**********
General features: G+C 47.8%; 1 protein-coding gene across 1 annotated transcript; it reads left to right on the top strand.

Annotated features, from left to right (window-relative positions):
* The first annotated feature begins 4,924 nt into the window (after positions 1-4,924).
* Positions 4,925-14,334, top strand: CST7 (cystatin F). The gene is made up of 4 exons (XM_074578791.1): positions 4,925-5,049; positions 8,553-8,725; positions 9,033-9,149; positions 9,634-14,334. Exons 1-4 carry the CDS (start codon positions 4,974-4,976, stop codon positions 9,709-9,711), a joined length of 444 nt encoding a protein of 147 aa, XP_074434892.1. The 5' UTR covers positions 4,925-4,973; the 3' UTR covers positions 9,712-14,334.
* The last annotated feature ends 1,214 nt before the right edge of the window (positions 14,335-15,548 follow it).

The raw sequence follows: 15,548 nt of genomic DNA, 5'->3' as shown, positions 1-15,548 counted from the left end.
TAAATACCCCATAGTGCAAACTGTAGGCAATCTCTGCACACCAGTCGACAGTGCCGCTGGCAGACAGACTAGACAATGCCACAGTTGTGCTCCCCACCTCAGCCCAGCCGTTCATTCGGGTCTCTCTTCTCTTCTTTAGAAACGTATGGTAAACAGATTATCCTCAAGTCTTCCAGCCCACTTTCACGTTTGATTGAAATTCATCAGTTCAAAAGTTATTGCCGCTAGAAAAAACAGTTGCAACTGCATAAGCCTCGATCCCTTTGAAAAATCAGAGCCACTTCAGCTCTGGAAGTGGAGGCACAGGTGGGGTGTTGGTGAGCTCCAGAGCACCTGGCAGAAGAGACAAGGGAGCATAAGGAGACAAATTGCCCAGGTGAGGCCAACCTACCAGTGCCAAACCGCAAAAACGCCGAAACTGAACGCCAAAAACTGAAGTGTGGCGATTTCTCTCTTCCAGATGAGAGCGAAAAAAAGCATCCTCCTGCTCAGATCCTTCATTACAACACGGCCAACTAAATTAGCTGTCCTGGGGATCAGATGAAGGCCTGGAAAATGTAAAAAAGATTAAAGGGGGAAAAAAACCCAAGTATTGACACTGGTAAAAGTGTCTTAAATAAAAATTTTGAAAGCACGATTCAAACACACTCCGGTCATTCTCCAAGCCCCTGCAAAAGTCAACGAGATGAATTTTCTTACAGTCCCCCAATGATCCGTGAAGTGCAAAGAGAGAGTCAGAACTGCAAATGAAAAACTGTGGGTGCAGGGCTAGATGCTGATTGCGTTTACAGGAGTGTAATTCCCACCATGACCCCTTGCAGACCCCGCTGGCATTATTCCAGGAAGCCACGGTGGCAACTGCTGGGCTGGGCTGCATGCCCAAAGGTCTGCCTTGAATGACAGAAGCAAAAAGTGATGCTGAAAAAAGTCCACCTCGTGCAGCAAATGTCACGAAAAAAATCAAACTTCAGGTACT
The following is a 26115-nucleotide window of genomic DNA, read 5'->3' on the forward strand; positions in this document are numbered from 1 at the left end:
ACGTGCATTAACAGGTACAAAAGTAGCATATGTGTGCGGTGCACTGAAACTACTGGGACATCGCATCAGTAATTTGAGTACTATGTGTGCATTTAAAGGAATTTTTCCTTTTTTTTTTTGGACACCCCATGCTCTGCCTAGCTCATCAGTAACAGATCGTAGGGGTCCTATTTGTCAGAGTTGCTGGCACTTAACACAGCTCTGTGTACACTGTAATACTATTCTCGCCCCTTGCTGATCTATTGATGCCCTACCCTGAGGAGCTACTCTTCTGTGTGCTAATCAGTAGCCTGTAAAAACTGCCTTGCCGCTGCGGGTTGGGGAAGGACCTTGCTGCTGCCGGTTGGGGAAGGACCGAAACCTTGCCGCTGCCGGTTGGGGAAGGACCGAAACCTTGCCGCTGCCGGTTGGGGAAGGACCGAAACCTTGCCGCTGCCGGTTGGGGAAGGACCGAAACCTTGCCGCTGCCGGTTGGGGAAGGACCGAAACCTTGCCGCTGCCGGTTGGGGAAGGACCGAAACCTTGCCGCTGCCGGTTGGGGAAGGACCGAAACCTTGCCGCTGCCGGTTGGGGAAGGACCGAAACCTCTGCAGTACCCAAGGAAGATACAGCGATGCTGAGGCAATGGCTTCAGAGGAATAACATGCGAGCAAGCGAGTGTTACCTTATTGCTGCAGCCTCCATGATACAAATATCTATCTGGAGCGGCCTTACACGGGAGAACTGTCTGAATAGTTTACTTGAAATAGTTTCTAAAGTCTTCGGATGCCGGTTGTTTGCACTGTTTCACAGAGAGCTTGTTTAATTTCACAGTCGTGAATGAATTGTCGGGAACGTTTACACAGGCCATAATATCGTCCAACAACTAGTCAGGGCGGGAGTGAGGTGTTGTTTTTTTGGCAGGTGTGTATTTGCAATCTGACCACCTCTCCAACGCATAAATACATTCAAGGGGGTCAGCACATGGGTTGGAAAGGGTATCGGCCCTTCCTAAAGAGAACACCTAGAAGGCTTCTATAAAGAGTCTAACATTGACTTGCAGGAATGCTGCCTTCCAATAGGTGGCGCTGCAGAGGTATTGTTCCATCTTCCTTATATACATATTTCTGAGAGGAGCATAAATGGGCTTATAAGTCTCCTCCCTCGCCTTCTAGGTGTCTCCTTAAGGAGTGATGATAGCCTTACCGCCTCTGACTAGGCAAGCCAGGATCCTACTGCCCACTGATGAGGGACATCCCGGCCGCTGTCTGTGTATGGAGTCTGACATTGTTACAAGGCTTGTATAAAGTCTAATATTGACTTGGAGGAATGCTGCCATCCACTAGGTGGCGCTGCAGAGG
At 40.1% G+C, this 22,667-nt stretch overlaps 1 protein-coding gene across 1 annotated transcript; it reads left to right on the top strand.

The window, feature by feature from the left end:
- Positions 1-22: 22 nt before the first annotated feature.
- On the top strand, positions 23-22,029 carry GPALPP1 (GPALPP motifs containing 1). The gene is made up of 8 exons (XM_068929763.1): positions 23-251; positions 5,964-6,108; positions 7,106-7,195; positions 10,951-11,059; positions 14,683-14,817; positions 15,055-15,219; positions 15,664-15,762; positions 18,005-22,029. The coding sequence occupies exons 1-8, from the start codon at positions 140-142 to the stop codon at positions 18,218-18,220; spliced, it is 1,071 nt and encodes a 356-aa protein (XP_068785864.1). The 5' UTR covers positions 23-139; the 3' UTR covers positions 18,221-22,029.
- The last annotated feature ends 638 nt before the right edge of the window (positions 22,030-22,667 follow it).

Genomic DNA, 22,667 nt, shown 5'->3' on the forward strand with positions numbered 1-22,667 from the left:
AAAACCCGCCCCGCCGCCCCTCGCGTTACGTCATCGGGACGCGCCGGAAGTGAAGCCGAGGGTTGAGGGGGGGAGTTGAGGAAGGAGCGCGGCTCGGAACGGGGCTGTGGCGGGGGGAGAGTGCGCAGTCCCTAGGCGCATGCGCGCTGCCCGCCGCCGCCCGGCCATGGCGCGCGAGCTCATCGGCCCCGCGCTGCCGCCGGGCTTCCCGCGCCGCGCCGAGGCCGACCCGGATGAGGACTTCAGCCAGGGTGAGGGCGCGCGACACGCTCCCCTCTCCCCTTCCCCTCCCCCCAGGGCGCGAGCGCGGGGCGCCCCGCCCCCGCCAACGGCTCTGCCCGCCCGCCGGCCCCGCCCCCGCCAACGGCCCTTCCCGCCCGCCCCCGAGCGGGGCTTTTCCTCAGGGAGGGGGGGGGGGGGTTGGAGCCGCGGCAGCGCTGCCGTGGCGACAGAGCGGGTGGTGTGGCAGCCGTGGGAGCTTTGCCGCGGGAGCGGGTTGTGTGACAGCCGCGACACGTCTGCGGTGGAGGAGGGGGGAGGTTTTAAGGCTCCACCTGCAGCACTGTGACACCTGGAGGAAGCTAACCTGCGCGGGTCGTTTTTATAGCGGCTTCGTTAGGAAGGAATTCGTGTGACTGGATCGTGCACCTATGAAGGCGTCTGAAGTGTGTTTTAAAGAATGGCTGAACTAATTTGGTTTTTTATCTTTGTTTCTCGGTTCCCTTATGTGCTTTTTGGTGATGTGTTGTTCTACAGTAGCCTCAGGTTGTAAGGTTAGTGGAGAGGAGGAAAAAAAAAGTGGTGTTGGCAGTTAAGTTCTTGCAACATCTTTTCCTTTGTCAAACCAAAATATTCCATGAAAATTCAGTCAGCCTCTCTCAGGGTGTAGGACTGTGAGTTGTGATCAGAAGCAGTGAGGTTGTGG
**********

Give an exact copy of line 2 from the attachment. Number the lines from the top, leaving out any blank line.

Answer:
Annotated features, from left to right (window-relative positions):